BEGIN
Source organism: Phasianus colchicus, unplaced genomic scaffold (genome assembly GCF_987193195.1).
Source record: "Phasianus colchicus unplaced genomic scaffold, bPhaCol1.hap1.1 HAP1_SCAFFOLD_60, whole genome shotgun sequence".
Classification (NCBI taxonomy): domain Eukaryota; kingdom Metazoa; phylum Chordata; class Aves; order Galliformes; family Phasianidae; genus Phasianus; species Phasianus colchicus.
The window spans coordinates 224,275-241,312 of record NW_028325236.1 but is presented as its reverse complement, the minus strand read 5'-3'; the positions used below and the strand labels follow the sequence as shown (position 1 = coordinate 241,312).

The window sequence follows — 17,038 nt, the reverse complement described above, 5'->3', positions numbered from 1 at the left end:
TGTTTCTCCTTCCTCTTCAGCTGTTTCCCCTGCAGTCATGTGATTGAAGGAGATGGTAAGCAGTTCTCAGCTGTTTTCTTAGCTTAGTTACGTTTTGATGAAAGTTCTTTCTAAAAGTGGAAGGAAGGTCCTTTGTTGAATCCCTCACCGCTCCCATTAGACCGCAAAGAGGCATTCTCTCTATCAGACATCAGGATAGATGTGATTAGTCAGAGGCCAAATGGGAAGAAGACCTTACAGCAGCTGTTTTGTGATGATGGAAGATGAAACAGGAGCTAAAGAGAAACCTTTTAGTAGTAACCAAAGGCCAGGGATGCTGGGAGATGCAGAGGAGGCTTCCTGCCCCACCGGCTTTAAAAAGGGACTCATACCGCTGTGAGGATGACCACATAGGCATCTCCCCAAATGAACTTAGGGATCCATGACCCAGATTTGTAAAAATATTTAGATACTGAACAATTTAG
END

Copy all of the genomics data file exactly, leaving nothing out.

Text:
Source organism: Phasianus colchicus, unplaced genomic scaffold (genome assembly GCF_987193195.1).
Source record: "Phasianus colchicus unplaced genomic scaffold, bPhaCol1.hap1.1 HAP1_SCAFFOLD_60, whole genome shotgun sequence".
Classification (NCBI taxonomy): domain Eukaryota; kingdom Metazoa; phylum Chordata; class Aves; order Galliformes; family Phasianidae; genus Phasianus; species Phasianus colchicus.
The window spans coordinates 224,275-241,312 of record NW_028325236.1 but is presented as its reverse complement, the minus strand read 5'-3'; the positions used below and the strand labels follow the sequence as shown (position 1 = coordinate 241,312).

The window sequence follows — 17,038 nt, the reverse complement described above, 5'->3', positions numbered from 1 at the left end:
TGTTTCTCCTTCCTCTTCAGCTGTTTCCCCTGCAGTCATGTGATTGAAGGAGATGGTAAGCAGTTCTCAGCTGTTTTCTTAGCTTAGTTACGTTTTGATGAAAGTTCTTTCTAAAAGTGGAAGGAAGGTCCTTTGTTGAATCCCTCACCGCTCCCATTAGACCGCAAAGAGGCATTCTCTCTATCAGACATCAGGATAGATGTGATTAGTCAGAGGCCAAATGGGAAGAAGACCTTACAGCAGCTGTTTTGTGATGATGGAAGATGAAACAGGAGCTAAAGAGAAACCTTTTAGTAGTAACCAAAGGCCAGGGATGCTGGGAGATGCAGAGGAGGCTTCCTGCCCCACCGGCTTTAAAAAGGGACTCATACCGCTGTGAGGATGACCACATAGGCATCTCCCCAAATGAACTTAGGGATCCATGACCCAGATTTGTAAAAATATTTAGATACTGAACAATTTAG